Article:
The United States case of O’Connor v Oakhurst Dairy handed down on 13 March 2017, dubbed the ‘$10 million comma case’, highlights the importance of punctuation and the legal consequences that can flow on from getting it wrong.
For want of a nail, the kingdom was lost (or so the proverb tells us), and so it transpired. In the words of Judge David J Barron, ‘For want of a comma, we have this case’.
Three dairy-truck drivers sued Portland-based company Oakhurst Dairy in 2014 for four years of unpaid overtime wages. The findings of the Federal Appeals Court mean that Oakhurst Dairy potentially owes US$10 million (AUS$13 million) to 75 milk-truck drivers in the US State of Maine.
Relevant Maine state legislation provides that overtime payment rules do not apply to:
The canning, processing, preserving, freezing, drying, marketing, storing, packing for shipment or distribution of:
(1) Agricultural produce
(2) Meat and fish products
(3) Perishable foods.
The case turned on the meaning of ‘packing for shipment or distribution of…’.
The lack of a serial comma, otherwise known as an Oxford comma, between the words ‘shipment’ and ‘or distribution’ meant that it could be read as ‘packing for shipment’ or ‘packing for distribution’, activities in which the milk-truck drivers did not engage.
In contrast, if the Oxford comma had been used, it would have been clear that the provision was also meant to cover ‘distribution’ simpliciter, something that the milk-truck drivers did engage in.
As the provision was remedial, the court decided that ambiguity should be resolved in favour of the workers whom the legislation was designed to protect, and that the provision did not cover distribution alone. In other words, the court decided that the provision only applied to ‘packing’ (whether for shipment or distribution).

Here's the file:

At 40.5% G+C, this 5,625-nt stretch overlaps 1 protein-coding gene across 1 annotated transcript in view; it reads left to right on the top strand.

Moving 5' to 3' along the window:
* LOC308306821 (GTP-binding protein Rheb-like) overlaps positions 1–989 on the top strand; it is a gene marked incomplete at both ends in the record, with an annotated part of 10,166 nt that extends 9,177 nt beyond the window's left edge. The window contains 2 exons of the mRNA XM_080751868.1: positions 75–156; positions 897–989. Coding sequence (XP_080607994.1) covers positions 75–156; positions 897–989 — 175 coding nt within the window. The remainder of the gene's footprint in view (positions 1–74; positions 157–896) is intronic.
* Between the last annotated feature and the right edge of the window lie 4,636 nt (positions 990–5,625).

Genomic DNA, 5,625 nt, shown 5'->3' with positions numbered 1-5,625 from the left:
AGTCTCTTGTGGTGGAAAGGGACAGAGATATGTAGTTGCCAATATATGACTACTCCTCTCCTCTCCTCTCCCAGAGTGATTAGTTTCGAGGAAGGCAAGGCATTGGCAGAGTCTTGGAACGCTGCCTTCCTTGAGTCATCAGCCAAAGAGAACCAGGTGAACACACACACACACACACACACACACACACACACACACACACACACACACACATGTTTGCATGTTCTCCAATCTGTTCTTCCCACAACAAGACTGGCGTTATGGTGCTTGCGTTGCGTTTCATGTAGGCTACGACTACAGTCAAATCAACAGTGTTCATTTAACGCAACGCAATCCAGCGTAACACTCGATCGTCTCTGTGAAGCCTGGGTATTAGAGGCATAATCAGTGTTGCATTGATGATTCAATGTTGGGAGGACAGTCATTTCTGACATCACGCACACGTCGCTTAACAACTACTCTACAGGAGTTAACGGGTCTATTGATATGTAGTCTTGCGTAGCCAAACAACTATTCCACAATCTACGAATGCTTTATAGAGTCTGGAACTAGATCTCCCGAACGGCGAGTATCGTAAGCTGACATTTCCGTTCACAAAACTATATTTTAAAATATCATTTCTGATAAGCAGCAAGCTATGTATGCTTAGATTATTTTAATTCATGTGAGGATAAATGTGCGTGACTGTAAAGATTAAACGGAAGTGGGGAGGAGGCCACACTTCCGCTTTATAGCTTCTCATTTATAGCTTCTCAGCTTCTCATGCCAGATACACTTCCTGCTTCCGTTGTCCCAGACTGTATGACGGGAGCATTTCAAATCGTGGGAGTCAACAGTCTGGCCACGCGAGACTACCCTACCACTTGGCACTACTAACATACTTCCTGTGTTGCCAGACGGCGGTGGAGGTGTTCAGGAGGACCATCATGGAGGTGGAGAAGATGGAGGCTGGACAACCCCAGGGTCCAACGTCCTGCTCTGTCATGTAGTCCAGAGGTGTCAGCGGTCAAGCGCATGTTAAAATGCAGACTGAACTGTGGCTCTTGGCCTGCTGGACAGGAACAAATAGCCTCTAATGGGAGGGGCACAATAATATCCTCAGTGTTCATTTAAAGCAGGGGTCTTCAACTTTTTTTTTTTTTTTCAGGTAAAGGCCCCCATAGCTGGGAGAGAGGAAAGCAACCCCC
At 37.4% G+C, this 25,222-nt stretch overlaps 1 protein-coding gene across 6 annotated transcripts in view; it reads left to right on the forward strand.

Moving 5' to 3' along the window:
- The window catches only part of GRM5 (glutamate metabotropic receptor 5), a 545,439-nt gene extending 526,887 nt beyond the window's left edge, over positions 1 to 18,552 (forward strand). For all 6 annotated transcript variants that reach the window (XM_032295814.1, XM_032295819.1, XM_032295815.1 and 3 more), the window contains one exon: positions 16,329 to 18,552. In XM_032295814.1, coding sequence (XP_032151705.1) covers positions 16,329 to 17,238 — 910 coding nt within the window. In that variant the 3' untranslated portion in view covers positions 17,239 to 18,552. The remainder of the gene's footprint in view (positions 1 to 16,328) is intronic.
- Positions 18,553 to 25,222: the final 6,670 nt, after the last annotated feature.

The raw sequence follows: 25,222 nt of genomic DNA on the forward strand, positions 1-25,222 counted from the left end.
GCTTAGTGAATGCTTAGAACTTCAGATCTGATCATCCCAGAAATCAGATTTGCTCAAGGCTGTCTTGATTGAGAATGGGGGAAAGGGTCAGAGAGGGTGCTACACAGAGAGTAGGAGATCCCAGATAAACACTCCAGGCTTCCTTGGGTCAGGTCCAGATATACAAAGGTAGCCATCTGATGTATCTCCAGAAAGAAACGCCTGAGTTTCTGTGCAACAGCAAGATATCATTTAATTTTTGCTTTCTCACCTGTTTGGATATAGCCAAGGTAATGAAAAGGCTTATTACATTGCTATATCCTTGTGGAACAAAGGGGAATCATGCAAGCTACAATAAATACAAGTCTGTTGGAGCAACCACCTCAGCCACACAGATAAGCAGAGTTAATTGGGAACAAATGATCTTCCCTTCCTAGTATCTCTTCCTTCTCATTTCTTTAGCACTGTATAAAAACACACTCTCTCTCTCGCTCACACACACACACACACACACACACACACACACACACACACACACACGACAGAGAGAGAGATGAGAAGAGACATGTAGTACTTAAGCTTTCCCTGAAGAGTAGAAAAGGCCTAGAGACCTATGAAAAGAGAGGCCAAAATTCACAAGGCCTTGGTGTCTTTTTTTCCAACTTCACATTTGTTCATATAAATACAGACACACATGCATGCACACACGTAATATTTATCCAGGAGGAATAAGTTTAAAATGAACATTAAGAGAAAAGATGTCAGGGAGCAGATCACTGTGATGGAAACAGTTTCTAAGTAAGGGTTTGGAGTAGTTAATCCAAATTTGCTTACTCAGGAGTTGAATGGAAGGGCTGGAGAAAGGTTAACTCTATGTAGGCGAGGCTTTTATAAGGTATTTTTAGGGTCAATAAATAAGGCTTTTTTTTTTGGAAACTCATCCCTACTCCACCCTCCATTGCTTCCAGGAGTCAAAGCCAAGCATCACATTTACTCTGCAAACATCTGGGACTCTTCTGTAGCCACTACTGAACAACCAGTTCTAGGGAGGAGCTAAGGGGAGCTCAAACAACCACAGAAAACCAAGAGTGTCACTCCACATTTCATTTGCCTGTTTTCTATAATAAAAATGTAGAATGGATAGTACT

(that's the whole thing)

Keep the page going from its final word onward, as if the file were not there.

Confusion in comma usage leading to court cases is not new. It happens in contracts as well as in statutes.
In 2006, Canada gave us the ‘$1 million dollar comma’ case. The case involved a contract dispute between cable TV company Rogers Communications and Bell Aliant. The case turned on whether Aliant could terminate within five years of the contract being signed. The relevant clause in the 14 page contract was:
Subject to the termination provisions of [the Agreement], [the Agreement] shall be effective from the date it is made, and shall continue in force for a period of five (5) years from the date it is made, and thereafter for successive five (5) year terms, unless and until terminated by one (1) year prior notice in writing by either party.”
Rogers argued that the contract could only be terminated after five years. Aliant argued, based on grammatical rules of punctuation, that the right to terminate can be exercised at any time by giving one year’s notice. This was because the comma closed the clause ‘and thereafter for successive five (5) year terms’, and the subsequent qualifier ‘unless and until terminated by one year prior notice in writing by either party’ modified the preceding part.
The Canadian Radio Telecommunications Commission agreed with Alliant.
However, luckily for Rogers, on their producing the French language version of the contract, the Commission reversed its decision. The Commission decided http://www.crtc.gc.ca/eng/archive/2007/dt2007-75.htm that the French version resolved the ambiguity in the English version because there was only one possible interpretation for the French version.
The English language can be a confusing language, and no more so when it comes to the use of commas. What the cases show is that it pays for lawyers to be pedants at times. For those drafting, whether contracts or legislation, it is prudent to be conscious of the ambiguity the presence or absence of a comma can create. When in doubt, look at recasting the provision to avoid the comma issue.